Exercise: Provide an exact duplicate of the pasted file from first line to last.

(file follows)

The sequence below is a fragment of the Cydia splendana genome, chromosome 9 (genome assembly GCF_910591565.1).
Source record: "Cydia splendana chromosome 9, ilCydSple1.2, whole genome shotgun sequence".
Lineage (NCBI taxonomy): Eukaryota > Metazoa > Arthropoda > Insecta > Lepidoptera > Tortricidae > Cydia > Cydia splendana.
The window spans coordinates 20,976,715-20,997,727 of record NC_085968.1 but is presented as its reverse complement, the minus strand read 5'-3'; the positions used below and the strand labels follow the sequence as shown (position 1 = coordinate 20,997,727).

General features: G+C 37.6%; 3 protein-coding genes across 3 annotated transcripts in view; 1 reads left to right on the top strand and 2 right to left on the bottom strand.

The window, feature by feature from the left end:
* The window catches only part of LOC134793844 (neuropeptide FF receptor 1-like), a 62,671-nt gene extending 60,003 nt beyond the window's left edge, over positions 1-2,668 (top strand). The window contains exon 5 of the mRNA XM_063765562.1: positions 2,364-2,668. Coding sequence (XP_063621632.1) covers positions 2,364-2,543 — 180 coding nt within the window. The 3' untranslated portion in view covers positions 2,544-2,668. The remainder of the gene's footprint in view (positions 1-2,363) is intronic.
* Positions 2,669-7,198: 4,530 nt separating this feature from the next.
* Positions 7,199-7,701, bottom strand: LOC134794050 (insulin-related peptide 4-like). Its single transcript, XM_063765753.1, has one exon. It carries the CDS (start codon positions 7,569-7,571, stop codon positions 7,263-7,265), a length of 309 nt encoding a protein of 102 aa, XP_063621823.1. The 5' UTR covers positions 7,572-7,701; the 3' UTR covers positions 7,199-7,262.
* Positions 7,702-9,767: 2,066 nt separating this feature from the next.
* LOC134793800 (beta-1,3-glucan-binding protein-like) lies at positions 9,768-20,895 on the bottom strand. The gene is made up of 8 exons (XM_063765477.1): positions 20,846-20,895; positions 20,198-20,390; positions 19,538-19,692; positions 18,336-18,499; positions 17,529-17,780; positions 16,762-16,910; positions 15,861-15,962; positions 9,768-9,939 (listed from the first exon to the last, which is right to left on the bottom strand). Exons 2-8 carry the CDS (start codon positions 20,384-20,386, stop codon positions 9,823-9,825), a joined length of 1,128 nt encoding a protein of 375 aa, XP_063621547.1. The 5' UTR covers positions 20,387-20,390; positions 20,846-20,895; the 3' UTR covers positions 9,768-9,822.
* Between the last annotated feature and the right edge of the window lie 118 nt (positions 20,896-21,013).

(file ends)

The sequence below is a fragment of the Cydia splendana genome, chromosome 9 (genome assembly GCF_910591565.1).
Source record: "Cydia splendana chromosome 9, ilCydSple1.2, whole genome shotgun sequence".
Lineage (NCBI taxonomy): Eukaryota > Metazoa > Arthropoda > Insecta > Lepidoptera > Tortricidae > Cydia > Cydia splendana.
The window spans coordinates 20,976,715-20,997,727 of record NC_085968.1 but is presented as its reverse complement, the minus strand read 5'-3'; the positions used below and the strand labels follow the sequence as shown (position 1 = coordinate 20,997,727).

General features: G+C 37.6%; 3 protein-coding genes across 3 annotated transcripts in view; 1 reads left to right on the top strand and 2 right to left on the bottom strand.

The window, feature by feature from the left end:
* The window catches only part of LOC134793844 (neuropeptide FF receptor 1-like), a 62,671-nt gene extending 60,003 nt beyond the window's left edge, over positions 1-2,668 (top strand). The window contains exon 5 of the mRNA XM_063765562.1: positions 2,364-2,668. Coding sequence (XP_063621632.1) covers positions 2,364-2,543 — 180 coding nt within the window. The 3' untranslated portion in view covers positions 2,544-2,668. The remainder of the gene's footprint in view (positions 1-2,363) is intronic.
* Positions 2,669-7,198: 4,530 nt separating this feature from the next.
* Positions 7,199-7,701, bottom strand: LOC134794050 (insulin-related peptide 4-like). Its single transcript, XM_063765753.1, has one exon. It carries the CDS (start codon positions 7,569-7,571, stop codon positions 7,263-7,265), a length of 309 nt encoding a protein of 102 aa, XP_063621823.1. The 5' UTR covers positions 7,572-7,701; the 3' UTR covers positions 7,199-7,262.
* Positions 7,702-9,767: 2,066 nt separating this feature from the next.
* LOC134793800 (beta-1,3-glucan-binding protein-like) lies at positions 9,768-20,895 on the bottom strand. The gene is made up of 8 exons (XM_063765477.1): positions 20,846-20,895; positions 20,198-20,390; positions 19,538-19,692; positions 18,336-18,499; positions 17,529-17,780; positions 16,762-16,910; positions 15,861-15,962; positions 9,768-9,939 (listed from the first exon to the last, which is right to left on the bottom strand). Exons 2-8 carry the CDS (start codon positions 20,384-20,386, stop codon positions 9,823-9,825), a joined length of 1,128 nt encoding a protein of 375 aa, XP_063621547.1. The 5' UTR covers positions 20,387-20,390; positions 20,846-20,895; the 3' UTR covers positions 9,768-9,822.
* Between the last annotated feature and the right edge of the window lie 118 nt (positions 20,896-21,013).